If your scan looks abnormal, and your neurologist does not think this is parkinsonism, consider asking for a scan to be repeated - perhaps you are the "one in a million" that had a false positive result and the next will be ok.
If your neurologist does not think you have PD, ask him about other conditions that can produce this result, and if one of these could be the diagnosis. Please know, I am not sure I would have the answers to these questions in an office visit, and would likely suggest watching to see how this evolves. Do not give up on your doctor, if this is the response.View Thread
There are many things that can cause bladder symptoms, so an evaluation by a urologist is extremely important. However, there are some bladder symptoms associated with PD. Dopamine is an important (brain) neurotransmitter in the initiation of voiding, so if you bladder symptoms are occurring when you are "off," it may be useful to take a dose of a dopaminergic drug (levodopa or a fast-acting dopamine agonist (apomorphine injection). The rigidity of muscles in PD may also be a problem, because the voluntary urinary sphincter will become less relaxed when you are off, and this will create a sense of urgency. This symptom may also improve with dopaminergic therapy, but also may respond to other drugs for bladder urgency.View Thread
Dear njladyluck, Thank you for your note. The type of jerking movements you describe sound like "myoclonus." Myoclonus means "jerking" in doctor speak!
This type of movement is most often associated with decreasing blood levels of levodopa dosing, so I think it may be likely more often at the end of the day. Because you do not want to risk dyskinesia, your doctors decision to start a dopamine agonist - particularly the once a day patch, Neupro, makes good sense. I do suspect you have a mild case of PD, but it is important to take care of it - remember, it is the only PD you have, and everybody "lurking" on the site wants what is best for you.View Thread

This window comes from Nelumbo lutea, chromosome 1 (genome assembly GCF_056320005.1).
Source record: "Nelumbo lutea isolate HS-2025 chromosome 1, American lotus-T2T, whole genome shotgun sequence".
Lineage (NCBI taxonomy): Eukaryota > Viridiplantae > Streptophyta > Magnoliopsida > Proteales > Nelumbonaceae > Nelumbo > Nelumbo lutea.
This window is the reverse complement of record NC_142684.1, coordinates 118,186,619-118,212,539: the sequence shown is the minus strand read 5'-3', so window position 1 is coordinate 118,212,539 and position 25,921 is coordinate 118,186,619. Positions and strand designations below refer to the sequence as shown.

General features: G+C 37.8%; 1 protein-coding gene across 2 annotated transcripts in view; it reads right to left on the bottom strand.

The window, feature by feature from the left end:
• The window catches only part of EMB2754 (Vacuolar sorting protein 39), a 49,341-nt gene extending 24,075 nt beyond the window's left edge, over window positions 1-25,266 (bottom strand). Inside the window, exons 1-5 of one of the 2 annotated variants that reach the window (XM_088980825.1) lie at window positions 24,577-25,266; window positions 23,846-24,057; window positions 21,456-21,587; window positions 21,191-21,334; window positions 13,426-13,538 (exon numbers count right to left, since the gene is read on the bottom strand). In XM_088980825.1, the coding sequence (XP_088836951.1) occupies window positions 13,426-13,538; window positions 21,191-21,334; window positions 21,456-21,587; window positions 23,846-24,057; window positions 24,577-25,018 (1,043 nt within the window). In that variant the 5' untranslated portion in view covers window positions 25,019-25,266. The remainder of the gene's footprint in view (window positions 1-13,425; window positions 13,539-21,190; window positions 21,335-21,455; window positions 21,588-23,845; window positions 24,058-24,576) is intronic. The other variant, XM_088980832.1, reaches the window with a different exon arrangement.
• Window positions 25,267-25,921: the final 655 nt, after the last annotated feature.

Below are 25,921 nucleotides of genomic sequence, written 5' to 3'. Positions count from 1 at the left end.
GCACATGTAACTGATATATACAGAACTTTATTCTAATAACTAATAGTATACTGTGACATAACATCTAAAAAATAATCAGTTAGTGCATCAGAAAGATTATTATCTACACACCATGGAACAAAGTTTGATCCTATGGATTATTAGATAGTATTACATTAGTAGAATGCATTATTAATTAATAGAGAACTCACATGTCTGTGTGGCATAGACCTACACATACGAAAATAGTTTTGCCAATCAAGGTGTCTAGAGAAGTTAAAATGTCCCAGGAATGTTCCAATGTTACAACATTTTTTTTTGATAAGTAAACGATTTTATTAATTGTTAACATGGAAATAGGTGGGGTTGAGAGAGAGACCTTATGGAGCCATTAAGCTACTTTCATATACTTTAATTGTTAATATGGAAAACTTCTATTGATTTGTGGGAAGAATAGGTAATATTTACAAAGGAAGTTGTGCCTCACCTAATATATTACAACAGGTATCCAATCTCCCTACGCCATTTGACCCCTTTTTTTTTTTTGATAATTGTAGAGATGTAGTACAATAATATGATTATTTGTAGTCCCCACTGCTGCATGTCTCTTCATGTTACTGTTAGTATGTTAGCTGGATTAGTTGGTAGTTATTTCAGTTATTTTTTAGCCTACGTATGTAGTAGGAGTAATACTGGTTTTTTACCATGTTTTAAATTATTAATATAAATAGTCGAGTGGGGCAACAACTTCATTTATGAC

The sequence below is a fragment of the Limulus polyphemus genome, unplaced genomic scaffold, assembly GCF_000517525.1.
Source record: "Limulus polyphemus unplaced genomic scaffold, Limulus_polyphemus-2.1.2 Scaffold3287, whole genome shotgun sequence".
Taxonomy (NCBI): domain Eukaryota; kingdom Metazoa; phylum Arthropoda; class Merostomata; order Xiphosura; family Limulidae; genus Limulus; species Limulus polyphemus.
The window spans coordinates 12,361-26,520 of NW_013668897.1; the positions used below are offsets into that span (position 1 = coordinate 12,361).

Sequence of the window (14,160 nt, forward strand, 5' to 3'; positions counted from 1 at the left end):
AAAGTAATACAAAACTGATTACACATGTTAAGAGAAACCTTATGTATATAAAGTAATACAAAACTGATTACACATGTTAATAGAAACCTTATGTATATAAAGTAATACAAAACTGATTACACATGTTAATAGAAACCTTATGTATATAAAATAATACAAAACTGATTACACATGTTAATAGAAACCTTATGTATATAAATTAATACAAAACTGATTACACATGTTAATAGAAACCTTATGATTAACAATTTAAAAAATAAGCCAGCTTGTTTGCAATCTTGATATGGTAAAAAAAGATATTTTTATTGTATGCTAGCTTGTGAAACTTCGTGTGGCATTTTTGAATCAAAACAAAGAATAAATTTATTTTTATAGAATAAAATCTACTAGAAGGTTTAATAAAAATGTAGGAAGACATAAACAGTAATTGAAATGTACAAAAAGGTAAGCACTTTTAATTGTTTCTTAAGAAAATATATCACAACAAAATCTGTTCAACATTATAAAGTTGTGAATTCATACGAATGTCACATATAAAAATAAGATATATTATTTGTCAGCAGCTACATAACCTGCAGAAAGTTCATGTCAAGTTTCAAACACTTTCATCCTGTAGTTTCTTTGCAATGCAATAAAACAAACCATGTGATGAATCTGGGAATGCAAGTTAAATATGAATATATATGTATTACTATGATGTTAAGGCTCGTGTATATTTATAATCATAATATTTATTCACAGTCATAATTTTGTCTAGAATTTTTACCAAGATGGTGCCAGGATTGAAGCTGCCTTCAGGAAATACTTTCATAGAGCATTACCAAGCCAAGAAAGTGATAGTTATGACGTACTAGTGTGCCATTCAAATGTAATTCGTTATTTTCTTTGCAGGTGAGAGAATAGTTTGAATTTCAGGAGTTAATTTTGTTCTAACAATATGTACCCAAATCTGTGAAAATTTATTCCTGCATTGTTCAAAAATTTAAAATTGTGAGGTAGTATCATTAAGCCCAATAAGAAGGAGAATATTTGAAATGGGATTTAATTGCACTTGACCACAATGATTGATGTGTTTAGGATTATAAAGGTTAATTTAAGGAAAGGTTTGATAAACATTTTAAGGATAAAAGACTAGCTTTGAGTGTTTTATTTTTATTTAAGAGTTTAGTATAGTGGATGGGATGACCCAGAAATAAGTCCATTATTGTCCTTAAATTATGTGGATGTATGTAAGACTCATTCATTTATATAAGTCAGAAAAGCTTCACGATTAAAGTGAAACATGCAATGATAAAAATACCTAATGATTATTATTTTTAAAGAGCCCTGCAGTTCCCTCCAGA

Dear DEBSPIGZ, Thank you for your note. We have many people here to support you, and share there strategies for dealing with the worries that have been handed to you about a diagnosis of Parkinson's Disease. I am sorry that the doctor did not spend enough time with you.
Here are some basics. Parkinson's disease is an illness that causes motor and non-motor symptoms, but everybody has a unique combination of these signs. When making the diagnosis, I look for a resting tremor and slowness of movement when performing finger tapping or foot tapping. It usually affects one side of the body first - and so one side is often worse than the other. Other early symptoms may be vivid dreaming or depression.
Please know that this is not a 5 year or even a 20 year road. We have many good medicines for PD, and I think you would feel better with medicines like levodopa, pramipexole, rasagiline, ropinirole, rotigotine, or selegiline. Please consider looking at these websites for more information:
American Parkinson's Disease Association (APDA) National Parkinson Foundation (NPF) Parkinson's Disease Foundation (PDF)View Thread